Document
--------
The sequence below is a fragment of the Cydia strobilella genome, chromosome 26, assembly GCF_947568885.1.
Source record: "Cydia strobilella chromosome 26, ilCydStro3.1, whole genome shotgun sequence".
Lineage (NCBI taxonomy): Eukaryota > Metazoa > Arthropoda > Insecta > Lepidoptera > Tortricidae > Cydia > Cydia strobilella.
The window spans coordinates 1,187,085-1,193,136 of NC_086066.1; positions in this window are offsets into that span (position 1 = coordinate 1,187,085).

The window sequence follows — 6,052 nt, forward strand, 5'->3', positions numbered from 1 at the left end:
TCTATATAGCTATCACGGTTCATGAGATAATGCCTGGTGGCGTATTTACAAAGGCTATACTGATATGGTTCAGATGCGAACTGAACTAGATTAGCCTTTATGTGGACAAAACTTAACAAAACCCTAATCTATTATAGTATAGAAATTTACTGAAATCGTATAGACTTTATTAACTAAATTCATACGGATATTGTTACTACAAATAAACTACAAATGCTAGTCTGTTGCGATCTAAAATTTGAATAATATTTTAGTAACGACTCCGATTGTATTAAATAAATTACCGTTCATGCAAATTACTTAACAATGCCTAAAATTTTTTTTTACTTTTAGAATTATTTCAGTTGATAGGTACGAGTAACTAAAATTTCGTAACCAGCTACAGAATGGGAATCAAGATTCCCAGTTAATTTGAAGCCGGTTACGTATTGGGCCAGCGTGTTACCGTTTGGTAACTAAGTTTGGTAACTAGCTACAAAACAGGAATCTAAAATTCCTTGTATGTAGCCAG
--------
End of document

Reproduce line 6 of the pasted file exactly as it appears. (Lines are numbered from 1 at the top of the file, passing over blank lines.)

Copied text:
TCTATATAGCTATCACGGTTCATGAGATAATGCCTGGTGGCGTATTTACAAAGGCTATACTGATATGGTTCAGATGCGAACTGAACTAGATTAGCCTTTATGTGGACAAAACTTAACAAAACCCTAATCTATTATAGTATAGAAATTTACTGAAATCGTATAGACTTTATTAACTAAATTCATACGGATATTGTTACTACAAATAAACTACAAATGCTAGTCTGTTGCGATCTAAAATTTGAATAATATTTTAGTAACGACTCCGATTGTATTAAATAAATTACCGTTCATGCAAATTACTTAACAATGCCTAAAATTTTTTTTTACTTTTAGAATTATTTCAGTTGATAGGTACGAGTAACTAAAATTTCGTAACCAGCTACAGAATGGGAATCAAGATTCCCAGTTAATTTGAAGCCGGTTACGTATTGGGCCAGCGTGTTACCGTTTGGTAACTAAGTTTGGTAACTAGCTACAAAACAGGAATCTAAAATTCCTTGTATGTAGCCAG